History Not Available
Condition and Integrity
The building's use as of 1992 was a mixture of retail outlets, office space and storage space. The wool stores are exceptionally intact externally. However, the whole interior has been partitioned and modified to provide for retail outlets, office accommodation and storage facilities. Five windows on the second floor, on the Vernon Terrace facade have had the lower half replaced with aluminium framed casement windows. One window (second floor one bay from west) on the south side has a lower sash removed and a loading platform inserted. A few of the windows, particularly on Ethel Street, have been altered by the insertion of louvres and window mounted air conditioning units. The building is generally in good condition and there is no real evidence of movement or cracking in the brickwork. There is some rust around the canopy on the Vernon Terrace side including the corrugated iron and the gutter. Rainwater heads throughout are also rusting. Paintwork on the windows is generally in good condition, although some windows are in need of a repaint. The brickwork at the lower levels of the west side along Florence Street has severely eroded mortar and exfoliation of brown bricks due to rising damp. Metal guards around the openings on the western side are rusted. Of the three gateposts that exist, two are missing their ball on the top. The only ball that remains is the one closest to the main building in Ethel Street. Internally the structure is sound although the floors are uneven. The roof leaks in several locations. (1992 Report)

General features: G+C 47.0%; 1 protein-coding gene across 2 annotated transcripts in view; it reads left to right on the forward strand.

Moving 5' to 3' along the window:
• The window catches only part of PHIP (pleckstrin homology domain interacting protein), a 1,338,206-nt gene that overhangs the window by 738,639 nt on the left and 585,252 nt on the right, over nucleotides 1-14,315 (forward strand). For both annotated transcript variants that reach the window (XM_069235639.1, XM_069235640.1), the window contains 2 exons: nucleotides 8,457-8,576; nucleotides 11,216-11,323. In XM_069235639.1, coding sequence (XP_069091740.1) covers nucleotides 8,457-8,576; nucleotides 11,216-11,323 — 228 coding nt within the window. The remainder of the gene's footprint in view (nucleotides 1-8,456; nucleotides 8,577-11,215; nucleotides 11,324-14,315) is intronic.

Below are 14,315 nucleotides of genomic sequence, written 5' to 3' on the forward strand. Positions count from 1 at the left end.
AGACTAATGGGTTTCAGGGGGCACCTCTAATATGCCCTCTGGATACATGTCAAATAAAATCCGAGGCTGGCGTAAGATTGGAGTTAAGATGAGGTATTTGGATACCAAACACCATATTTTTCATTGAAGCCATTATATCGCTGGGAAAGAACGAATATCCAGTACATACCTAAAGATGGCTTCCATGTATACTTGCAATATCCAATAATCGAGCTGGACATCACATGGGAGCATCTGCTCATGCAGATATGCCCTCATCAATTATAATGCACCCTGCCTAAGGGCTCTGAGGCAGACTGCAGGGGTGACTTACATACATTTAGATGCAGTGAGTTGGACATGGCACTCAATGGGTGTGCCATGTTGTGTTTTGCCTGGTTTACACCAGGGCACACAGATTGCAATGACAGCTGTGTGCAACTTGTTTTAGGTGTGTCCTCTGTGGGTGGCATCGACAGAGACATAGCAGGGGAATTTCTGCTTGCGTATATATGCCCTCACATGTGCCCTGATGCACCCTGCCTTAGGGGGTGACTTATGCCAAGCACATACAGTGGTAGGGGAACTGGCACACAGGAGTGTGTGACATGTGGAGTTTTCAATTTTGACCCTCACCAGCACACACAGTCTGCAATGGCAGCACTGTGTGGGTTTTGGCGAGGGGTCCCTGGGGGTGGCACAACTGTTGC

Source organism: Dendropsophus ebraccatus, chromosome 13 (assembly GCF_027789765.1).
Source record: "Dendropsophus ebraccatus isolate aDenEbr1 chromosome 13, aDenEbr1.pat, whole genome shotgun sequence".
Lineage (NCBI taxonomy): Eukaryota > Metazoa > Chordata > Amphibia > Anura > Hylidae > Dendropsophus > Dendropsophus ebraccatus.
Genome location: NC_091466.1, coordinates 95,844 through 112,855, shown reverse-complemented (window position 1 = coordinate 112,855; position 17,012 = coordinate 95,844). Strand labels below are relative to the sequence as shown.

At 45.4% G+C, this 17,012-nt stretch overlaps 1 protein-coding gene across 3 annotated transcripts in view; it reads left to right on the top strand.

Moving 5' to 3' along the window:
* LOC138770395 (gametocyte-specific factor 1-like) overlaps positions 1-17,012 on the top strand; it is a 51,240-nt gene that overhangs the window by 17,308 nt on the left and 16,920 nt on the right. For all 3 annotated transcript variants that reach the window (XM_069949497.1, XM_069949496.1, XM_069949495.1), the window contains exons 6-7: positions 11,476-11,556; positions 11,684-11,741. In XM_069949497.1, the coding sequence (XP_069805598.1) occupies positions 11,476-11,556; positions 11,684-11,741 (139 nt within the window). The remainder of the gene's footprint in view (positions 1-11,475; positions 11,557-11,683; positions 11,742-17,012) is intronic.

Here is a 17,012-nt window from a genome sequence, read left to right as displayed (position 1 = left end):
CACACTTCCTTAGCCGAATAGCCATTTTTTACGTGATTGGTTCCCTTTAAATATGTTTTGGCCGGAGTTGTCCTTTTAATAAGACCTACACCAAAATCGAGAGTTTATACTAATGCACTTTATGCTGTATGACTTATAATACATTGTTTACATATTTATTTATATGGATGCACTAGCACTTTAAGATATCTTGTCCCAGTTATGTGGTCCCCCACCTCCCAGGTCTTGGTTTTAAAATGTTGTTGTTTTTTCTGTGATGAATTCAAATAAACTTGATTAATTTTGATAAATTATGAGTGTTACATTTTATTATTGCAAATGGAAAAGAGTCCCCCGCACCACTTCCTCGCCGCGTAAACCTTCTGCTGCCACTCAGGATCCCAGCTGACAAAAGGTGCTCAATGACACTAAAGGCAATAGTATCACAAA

Location
36 Vernon Terrace, corner Ethel Street, Newstead
Bibliography
Apperley, R., Irving, R., Reynolds, P.,(1989). A Pictorial Guide to
Identifying Australia Architecture: Styles and Terms from 1788 to the
Present. Angus and Robertson, North Ryde.

Coutts, J.V.D.,(Ed.). The Architectural and Building Journal of
Queensland Ltd. Gordon and Gotch, 1922-1940. Brisbane.

Cox, Richardson, Taylor and Partners Pty Ltd (June 1992). Teneriffe
Woolstores Heritage Study - Urban Renewal Task Force. Brisbane City
Council.

Riddel, R.,(1991). Second Annual Show Day Tour: Souvenir Booklet. A
Selection of the Works of R S Dods.

Watson, D., McKay, J.A.,(1984). A Directory of Queensland Architects
to 1940. University of Queensland Library, St Lucia.

Report Produced  Thu Sep 18 21:49:27 2014